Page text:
Peace, MAA

First EducationUSA Fair in Iraq Attracts More Than 1,000 Students

 A recent article declares, “Tired of war, thousands of Iraqis want to go to U.S.” What it fails to mention is who triggered all the bloodshed. Who made conditions in Iraq so intolerable that these people must flee?

You know who. Over and over again, the U.S. has instigated mayhem or carnage overseas, generating thousands if not millions of refugees, many of whom longing to escape, paradoxically, it seems, to the source of their suffering. You beat and humiliate me, so can I move in?

(From House Slave Syndrome by Vietnamese-American writer, Linh Dinh)

Photo: IIE

This is exactly what flashed through my mind as I read this EducationUSA Tweet First EducationUSA Fair in Iraq Attracts More Than 1,000 Students.  According to an Institute of International Education (IIE) press release (note: the US State Department outsources EducationUSA marketing and other tasks to IIE), “More than 1,000 Iraqi students, eager to pursue their graduate studies in the United States, attended the first EducationUSA University Fair in Iraq last week. Students traveled from all across Iraq to meet representatives from 21 U.S. higher education institutions. The fair, sponsored by the U.S. Embassy in Baghdad and implemented by the Institute of International Education (IIE), took place in Erbil (Iraqi Kurdistan Region) from October 14-15, 2011. With the goal of increasing the number of Iraqi students at colleges and universities in the United States, this fair provided participating institutions with an opportunity to talk directly with interested students and share with them the programs and academic options available at American campuses.”  Here is a copy of the fair guide

While I’m all in favor of overseas study for all of the usual reasons and maybe then some, and have spent my entire career in international education, I couldn’t help but wonder about the many ironies at play here.  Invade and occupy a country under false pretenses, destabilize its society, murder innocent civilians, wreak havoc on its economy, preside over a mass exodus of said country’s middle and upper classes and, now, EducationUSA to the rescue! 

Here are the rhetorical questions of the week.  Of those 1,000 young Iraqis who want to go to the US, I wonder what their post-graduation plans are?  I wonder how many of them can honestly answer the consular officer’s question about their post-graduation plans?  (I’m planning to go home to contribute to the development of my country.)  How many will be in compliance with section 214(b) of the Section 214(b) of the Immigration and Nationality Act (INA), which reads Every alien shall be presumed to be an immigrant until he establishes to the satisfaction of the consular officer, at the time of application for admission, that he is entitled to a nonimmigrant status…  Can you spell e-m-i-g-r-a-t-i-o-n and b-r-a-i-n d-r-a-i-n?  Can you blame them?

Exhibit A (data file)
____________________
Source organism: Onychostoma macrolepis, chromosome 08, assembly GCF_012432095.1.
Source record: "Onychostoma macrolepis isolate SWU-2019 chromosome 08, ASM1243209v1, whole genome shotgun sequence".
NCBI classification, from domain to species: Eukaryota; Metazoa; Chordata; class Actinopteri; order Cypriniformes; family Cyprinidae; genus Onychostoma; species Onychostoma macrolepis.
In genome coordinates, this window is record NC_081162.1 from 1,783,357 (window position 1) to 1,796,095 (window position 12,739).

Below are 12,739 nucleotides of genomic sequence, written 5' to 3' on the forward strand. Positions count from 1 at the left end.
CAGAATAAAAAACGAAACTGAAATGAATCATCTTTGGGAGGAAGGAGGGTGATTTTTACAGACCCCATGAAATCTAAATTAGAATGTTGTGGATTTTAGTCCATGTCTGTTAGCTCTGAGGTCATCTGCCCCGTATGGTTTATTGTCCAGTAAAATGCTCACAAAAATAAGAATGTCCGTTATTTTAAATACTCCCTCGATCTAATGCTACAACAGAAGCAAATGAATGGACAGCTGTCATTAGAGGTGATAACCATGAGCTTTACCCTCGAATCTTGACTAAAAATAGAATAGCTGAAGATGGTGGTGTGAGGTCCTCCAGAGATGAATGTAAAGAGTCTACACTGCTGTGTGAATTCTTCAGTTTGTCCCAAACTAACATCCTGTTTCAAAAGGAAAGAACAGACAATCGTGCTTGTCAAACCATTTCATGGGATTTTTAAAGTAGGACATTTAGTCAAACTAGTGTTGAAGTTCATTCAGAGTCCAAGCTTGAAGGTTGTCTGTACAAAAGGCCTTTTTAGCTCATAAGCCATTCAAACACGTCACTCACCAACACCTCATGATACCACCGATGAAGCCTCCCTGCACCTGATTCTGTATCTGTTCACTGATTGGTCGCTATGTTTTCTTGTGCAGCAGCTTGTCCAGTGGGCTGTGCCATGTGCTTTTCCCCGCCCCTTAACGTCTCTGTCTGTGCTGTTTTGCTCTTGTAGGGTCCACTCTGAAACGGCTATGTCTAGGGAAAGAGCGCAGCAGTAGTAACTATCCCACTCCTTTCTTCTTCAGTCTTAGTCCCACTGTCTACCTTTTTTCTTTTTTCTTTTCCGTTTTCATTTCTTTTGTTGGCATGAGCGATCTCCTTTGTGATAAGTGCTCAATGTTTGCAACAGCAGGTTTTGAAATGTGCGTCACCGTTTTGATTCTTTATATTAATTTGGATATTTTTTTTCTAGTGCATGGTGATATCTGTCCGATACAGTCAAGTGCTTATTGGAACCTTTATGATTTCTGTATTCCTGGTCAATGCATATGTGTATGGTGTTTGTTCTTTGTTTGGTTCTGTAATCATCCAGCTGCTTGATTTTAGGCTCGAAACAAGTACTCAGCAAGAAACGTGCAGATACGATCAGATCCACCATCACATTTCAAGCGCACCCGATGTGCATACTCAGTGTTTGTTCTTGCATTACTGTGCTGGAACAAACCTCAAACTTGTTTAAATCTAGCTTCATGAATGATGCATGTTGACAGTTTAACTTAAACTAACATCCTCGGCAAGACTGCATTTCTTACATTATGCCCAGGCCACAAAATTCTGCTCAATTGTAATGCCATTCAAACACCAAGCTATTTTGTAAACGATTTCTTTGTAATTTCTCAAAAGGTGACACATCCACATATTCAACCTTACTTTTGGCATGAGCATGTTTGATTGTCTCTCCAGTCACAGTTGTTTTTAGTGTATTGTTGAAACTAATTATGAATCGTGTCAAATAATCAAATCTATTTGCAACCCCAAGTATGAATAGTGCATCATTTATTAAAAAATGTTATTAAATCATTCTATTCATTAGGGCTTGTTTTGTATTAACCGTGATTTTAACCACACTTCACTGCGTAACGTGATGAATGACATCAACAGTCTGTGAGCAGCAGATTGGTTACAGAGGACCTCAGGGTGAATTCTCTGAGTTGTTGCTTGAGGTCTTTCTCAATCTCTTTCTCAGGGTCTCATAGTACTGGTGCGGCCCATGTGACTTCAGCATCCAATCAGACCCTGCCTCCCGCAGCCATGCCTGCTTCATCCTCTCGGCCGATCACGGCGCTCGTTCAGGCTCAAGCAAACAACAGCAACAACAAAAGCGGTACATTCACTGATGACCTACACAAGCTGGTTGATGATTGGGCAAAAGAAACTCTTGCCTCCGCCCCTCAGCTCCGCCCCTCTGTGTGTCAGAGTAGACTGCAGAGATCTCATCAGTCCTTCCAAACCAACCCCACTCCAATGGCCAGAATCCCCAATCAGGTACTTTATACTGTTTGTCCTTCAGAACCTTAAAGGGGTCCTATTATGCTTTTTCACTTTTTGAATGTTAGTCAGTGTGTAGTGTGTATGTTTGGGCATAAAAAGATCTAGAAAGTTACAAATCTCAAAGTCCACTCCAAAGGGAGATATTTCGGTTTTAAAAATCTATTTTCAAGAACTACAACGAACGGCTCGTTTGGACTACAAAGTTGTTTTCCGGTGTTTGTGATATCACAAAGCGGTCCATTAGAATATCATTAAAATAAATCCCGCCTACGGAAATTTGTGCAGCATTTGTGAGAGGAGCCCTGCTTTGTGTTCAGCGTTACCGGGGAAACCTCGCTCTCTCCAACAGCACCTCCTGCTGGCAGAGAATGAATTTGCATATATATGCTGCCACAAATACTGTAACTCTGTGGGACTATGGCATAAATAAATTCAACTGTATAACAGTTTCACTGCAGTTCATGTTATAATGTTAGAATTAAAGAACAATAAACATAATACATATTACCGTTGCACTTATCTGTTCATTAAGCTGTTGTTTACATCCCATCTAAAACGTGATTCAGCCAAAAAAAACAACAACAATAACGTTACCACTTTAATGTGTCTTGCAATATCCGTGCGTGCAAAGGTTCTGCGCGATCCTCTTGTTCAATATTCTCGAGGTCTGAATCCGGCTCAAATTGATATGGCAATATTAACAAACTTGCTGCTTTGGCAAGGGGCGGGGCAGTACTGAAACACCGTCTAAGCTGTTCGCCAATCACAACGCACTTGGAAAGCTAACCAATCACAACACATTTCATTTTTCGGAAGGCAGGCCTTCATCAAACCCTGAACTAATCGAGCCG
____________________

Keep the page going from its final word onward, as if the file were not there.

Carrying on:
Shaking Hands: Iraqi President Saddam Hussein greets Donald Rumsfeld, then special envoy of President Ronald Reagan, in Baghdad on December 20, 1983.

NOTE:  Iraq – from ally to enemy to national security threat and back to ally in two decades.  I seem to recall that then Special Envoy Donald Rumsfeld’s December 1983 visit to Baghdad led to the normalization of relations between the US and Iraq.   I also seem to recall that the administrations of President Reagan and the first President Bush provided Iraq with intelligence and logistical support and authorized the sale of “dual use items” – those with military and civilian applications, including chemicals and germs (e.g., anthrax and bubonic plague).

In October 1989, President George H. W. Bush signed National Security Directive 26, which begins, “Access to Persian Gulf oil and the security of key friendly states in the area are vital to U.S. national security.” With respect to Iraq, the directive stated, “Normal relations between the United States and Iraq would serve our longer term interests and promote stability in both the Persian Gulf and the Middle East.”

A  year later:  Iraq transitions from ally to perennial thorn in the geopolitical side of the U.S. with the latter’s invasion of Kuwait and Saddam Hussein’s subsequent alleged plot to assassinate President George H. W. Bush.  Bombing and devastating economic sanctions commence.  Remember Madeleine Albright’s quote about the deaths of half a million Iraqi children? 

“We have heard that a half million children have died,” said “60 Minutes” reporter Lesley Stahl, speaking of US sanctions against Iraq. “I mean, that’s more children than died in Hiroshima. And — and you know, is the price worth it?” Her guest, in May 1996, U.N. Ambassador Madeleine Albright, responded: “I think this is a very hard choice, but the price — we think the price is worth it.”

Pardon the digression, dear reader, but this is an issue that deserves some reflection. 


P.S.:  Speaking of Iraq, I highly recommend this blog, Baghdad Burning, much of which was later published in book form.